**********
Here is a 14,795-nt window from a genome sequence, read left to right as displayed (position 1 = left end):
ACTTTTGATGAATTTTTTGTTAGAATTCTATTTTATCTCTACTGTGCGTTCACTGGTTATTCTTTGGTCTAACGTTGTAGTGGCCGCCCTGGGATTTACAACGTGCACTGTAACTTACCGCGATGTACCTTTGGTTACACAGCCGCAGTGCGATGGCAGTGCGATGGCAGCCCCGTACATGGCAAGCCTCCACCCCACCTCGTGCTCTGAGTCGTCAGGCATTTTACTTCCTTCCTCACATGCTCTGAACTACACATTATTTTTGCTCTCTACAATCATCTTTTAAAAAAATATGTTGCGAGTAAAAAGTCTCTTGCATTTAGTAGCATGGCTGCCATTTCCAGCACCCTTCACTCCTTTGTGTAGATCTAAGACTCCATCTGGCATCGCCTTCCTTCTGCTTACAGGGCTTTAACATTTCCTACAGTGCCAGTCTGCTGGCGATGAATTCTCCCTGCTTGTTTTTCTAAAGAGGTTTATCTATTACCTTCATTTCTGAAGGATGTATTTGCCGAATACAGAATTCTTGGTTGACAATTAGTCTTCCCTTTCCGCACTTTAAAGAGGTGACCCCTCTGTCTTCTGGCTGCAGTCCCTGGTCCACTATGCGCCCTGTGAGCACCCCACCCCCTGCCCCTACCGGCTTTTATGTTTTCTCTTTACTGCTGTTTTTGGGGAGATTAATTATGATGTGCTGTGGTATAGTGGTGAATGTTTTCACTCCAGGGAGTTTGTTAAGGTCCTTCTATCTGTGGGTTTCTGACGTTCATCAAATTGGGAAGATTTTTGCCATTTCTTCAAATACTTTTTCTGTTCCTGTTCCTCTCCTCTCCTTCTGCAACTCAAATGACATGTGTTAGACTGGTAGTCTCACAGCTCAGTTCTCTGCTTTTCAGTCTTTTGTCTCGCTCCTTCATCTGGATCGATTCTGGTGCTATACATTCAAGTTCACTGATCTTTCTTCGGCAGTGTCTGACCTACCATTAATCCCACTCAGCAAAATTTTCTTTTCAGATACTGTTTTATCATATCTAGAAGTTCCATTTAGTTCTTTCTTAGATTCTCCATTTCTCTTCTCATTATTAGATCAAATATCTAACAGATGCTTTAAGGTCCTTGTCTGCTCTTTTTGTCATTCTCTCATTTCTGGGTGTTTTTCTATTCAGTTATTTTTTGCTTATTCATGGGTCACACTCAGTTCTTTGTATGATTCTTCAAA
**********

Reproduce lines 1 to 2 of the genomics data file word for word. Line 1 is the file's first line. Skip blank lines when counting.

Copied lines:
Here is a 14,795-nt window from a genome sequence, read left to right as displayed (position 1 = left end):
ACTTTTGATGAATTTTTTGTTAGAATTCTATTTTATCTCTACTGTGCGTTCACTGGTTATTCTTTGGTCTAACGTTGTAGTGGCCGCCCTGGGATTTACAACGTGCACTGTAACTTACCGCGATGTACCTTTGGTTACACAGCCGCAGTGCGATGGCAGTGCGATGGCAGCCCCGTACATGGCAAGCCTCCACCCCACCTCGTGCTCTGAGTCGTCAGGCATTTTACTTCCTTCCTCACATGCTCTGAACTACACATTATTTTTGCTCTCTACAATCATCTTTTAAAAAAATATGTTGCGAGTAAAAAGTCTCTTGCATTTAGTAGCATGGCTGCCATTTCCAGCACCCTTCACTCCTTTGTGTAGATCTAAGACTCCATCTGGCATCGCCTTCCTTCTGCTTACAGGGCTTTAACATTTCCTACAGTGCCAGTCTGCTGGCGATGAATTCTCCCTGCTTGTTTTTCTAAAGAGGTTTATCTATTACCTTCATTTCTGAAGGATGTATTTGCCGAATACAGAATTCTTGGTTGACAATTAGTCTTCCCTTTCCGCACTTTAAAGAGGTGACCCCTCTGTCTTCTGGCTGCAGTCCCTGGTCCACTATGCGCCCTGTGAGCACCCCACCCCCTGCCCCTACCGGCTTTTATGTTTTCTCTTTACTGCTGTTTTTGGGGAGATTAATTATGATGTGCTGTGGTATAGTGGTGAATGTTTTCACTCCAGGGAGTTTGTTAAGGTCCTTCTATCTGTGGGTTTCTGACGTTCATCAAATTGGGAAGATTTTTGCCATTTCTTCAAATACTTTTTCTGTTCCTGTTCCTCTCCTCTCCTTCTGCAACTCAAATGACATGTGTTAGACTGGTAGTCTCACAGCTCAGTTCTCTGCTTTTCAGTCTTTTGTCTCGCTCCTTCATCTGGATCGATTCTGGTGCTATACATTCAAGTTCACTGATCTTTCTTCGGCAGTGTCTGACCTACCATTAATCCCACTCAGCAAAATTTTCTTTTCAGATACTGTTTTATCATATCTAGAAGTTCCATTTAGTTCTTTCTTAGATTCTCCATTTCTCTTCTCATTATTAGATCAAATATCTAACAGATGCTTTAAGGTCCTTGTCTGCTCTTTTTGTCATTCTCTCATTTCTGGGTGTTTTTCTATTCAGTTATTTTTTGCTTATTCATGGGTCACACTCAGTTCTTTGTATGATTCTTCAAA